In this easy guide, we will cover everything you need to know about how to grow Oregano! Propagation, planting, care, harvesting, and preservation – we go over it all, step by step.
Read on to find out how to successfully and easily grow your own Oregano at home!
Skip to What You Need
- 1 Benefits and Uses of Oregano
- 2 Varieties of Oregano
- 3 Propagating Oregano
- 4 How to Plant Oregano
- 5 How to Care for Your Oregano Plants
- 6 Harvesting and Preserving Oregano
- 7 Conclusion
- 8 Frequently Asked Questions
- 9 Resources
Benefits and Uses of Oregano
Oregano (Origanum spp.) originates from the Mediterranean and Western and Southwestern Eurasia. It is a perennial herb and a member of the Mint family. It is closely related to Marjoram (Origanum majorana) and the two are often referred to interchangeably.
Oregano is chiefly used for its robust, earthy peppery flavour in Mediterranean cuisine. It is especially popular in Italian dishes and is used in everything from salads to meat dishes. It is particularly popular in American-Italian food and is most easily recognized as the ‘pizza herb’.
Oregano for Cooking:
Used in a wide variety of Mediterranean dishes, Oregano has a distinct, peppery and earthy flavour. Traditionally used in Italian and French cuisine, it pairs well with tomato and olive oil based sauces.
It is a classic in meat and meat-free pasta sauces, marinades, pestos, salad dressings and roast vegetables. Oregano is also used in baking (think focaccia and home made bread) and on lasagna and pizza.
Have a look at these 10 different, easy, recipes here and get inspired to grow your own Oregano at home!
Oregano for Wellness:
The herb is also widely used to treat everything from indigestion, high cholesterol and yeast infections to athlete’s foot. It is used as a natural pain reliever. Oregano is also used as a natural antibiotic for urinary and respiratory infections.
The herb contains compounds (Carvacrol, Thymol and Rosmarinic Acid), which have anti-bacterial, anti-fungal and antioxidant effects.
Topically, anti-bacterial and anti-fungal compounds promote wound healing and prevent fungal and bacterial infections. They also work wonders in soaps and disinfectants, to prevent skin infections and illnesses linked bacteria.
Antioxidants protect the body from oxidative stress, which contribute to ageing and cell damage, including diseases like cancer.
Oregano is a culinary giant but also a real gem in the medicine cabinet! Ready to learn how to grow Oregano? Let’s get started!
Varieties of Oregano
There are numerous different varieties within the Origanum genus. When people say ‘Oregano’, they are usually referring to Origanum vulgarem, of which there are several subspecies and hybrids. The flavour, scent and properties of each of these differ widely, based on factors such as climate and soil quality.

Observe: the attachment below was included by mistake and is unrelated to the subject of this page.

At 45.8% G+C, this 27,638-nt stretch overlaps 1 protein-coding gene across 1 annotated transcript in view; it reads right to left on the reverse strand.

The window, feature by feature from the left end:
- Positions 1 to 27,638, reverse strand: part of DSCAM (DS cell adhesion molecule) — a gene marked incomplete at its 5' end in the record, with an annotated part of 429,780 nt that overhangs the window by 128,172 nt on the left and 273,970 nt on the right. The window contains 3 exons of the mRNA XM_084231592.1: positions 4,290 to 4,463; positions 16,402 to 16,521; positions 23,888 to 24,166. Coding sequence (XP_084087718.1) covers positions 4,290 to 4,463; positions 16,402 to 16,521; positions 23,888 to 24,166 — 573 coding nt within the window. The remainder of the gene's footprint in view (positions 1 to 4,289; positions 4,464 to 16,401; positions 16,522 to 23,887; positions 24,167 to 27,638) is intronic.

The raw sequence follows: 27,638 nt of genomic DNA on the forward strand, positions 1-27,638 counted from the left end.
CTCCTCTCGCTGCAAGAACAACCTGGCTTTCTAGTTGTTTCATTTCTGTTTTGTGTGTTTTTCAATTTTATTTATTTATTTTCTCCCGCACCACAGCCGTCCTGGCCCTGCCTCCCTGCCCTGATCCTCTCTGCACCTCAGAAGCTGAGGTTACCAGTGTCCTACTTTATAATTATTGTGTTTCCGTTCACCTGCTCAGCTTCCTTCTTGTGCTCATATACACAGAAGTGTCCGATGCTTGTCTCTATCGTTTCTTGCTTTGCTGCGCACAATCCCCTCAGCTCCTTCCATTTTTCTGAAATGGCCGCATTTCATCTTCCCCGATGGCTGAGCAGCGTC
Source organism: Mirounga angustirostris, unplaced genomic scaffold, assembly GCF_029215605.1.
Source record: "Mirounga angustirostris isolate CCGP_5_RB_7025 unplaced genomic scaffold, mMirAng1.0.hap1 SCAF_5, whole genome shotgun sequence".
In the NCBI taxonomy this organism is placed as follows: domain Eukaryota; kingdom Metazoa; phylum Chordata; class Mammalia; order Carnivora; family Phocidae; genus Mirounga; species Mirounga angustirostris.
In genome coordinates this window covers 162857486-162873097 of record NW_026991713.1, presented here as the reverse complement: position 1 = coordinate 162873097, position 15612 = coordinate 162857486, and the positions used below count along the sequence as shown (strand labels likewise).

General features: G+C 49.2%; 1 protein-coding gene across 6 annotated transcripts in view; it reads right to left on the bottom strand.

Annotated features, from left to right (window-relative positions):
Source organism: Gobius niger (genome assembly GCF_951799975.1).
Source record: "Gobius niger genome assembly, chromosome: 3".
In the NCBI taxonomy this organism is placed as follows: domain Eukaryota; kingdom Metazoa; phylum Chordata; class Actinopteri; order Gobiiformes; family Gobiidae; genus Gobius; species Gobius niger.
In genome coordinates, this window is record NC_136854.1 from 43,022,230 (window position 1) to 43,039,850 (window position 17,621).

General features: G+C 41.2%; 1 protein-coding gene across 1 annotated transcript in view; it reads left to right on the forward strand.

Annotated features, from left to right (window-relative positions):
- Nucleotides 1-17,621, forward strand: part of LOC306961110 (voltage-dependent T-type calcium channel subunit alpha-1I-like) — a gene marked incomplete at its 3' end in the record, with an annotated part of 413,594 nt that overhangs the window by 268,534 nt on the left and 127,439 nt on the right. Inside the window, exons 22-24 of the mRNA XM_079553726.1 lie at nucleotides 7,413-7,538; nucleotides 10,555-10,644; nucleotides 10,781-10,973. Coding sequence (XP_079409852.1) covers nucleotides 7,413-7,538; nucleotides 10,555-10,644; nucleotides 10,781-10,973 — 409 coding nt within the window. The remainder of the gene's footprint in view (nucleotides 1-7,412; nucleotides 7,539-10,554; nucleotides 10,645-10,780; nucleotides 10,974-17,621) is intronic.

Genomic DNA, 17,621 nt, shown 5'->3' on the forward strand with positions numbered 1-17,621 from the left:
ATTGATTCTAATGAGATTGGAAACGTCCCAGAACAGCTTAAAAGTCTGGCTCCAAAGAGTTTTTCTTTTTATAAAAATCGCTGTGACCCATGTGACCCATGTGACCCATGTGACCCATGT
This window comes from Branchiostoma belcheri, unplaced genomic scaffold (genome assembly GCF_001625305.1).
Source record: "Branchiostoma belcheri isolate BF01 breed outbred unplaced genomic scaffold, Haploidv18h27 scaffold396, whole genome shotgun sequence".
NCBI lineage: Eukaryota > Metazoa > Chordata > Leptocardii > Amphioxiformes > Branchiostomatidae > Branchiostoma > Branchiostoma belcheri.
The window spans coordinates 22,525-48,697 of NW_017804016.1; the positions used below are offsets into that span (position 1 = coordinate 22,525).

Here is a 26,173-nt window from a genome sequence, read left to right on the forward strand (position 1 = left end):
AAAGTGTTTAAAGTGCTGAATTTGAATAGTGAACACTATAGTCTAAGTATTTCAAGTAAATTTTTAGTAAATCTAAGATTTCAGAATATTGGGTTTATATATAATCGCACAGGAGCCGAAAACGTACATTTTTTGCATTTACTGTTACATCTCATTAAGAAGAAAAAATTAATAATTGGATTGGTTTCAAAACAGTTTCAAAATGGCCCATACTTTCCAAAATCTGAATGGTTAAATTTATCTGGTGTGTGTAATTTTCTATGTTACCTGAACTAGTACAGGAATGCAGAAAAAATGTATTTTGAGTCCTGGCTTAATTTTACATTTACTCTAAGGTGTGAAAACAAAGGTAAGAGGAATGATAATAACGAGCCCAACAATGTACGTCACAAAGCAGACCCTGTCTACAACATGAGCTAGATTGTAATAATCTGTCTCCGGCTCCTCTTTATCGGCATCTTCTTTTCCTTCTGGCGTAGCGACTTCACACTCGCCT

The most commonly used varieties for culinary use are ‘Greek’, ‘Italian’ and ‘Cleopatra’:
The Greek Oregano (Origanum vulgare hirtum) variety is often considered to be the ‘true Oregano’ and has a robust, earthy flavour that is somewhat spicy and peppery. Greek Oregano is a compact, woody, plant that grows to less than 10 inches tall. It flowers annually in the summer, with tiny white blooms.
Italian Oregano has slightly larger leaves than Greek Oregano and is the classic herb used for sauces and soups. The larger leaf size means that it retains its sweet, earthy flavour well when it is dried. The flavour is more delicate and aromatic than other varieties. The plant grows upright, with stiff woody stems, to a height of about 18 inches. It flowers annually in the summer, with pink, purple or white blooms.
This variety is very popular in American-Italian cuisine. It is milder than Greek and Italian Oregano and has a light, peppermint-y flavour. It is an attractive plant, with creeping, trailing, silvery / grey leaves. Tiny white flowers bloom in summer. It is used both as a culinary herb and as an ornamental ground cover in the garden.
Oregano is easy to propagate, growing with ease from seed, cuttings or transplant. The easiest method is transplanting Oregano from an existing plant.
Oregano spreads horizontally, by sending out runners and rooting them into the soil around the main plant. To transplant, break the plant apart and divide it into sections. Each section must have both roots and foliage. Plant the sections into individual containers or separate spots in the garden.
It really is that easy!
How to Grow Oregano from Cuttings:
- Take your cuttings from the new, green, growth at the top of the plant. Avoid taking cuttings lower down, from the older and woodier stems as these do not grow as well.
- Cut them about five inches from the tip. Strip off the lower leaves so that you are left with just the crown of leaves at the top and the rest of the stem is exposed.
- Trim the stems by cutting them immediately below a node (leaf joint), as this is the area with the most growth potential for new roots.
- Pop the cut stems into a glass of fresh water. The water should be just below the first line of leaves.
- Place the glass in a warm, well-lit place (6 to 8 hours of bright sunlight a day). Replace the water every three to four days.
Tiny, hair-like, roots will form in about a week. In another week or two, the new roots will be long enough to support the plant in soil. Once the plant has two or three new leaves, plant the rooted cutting out into a small container.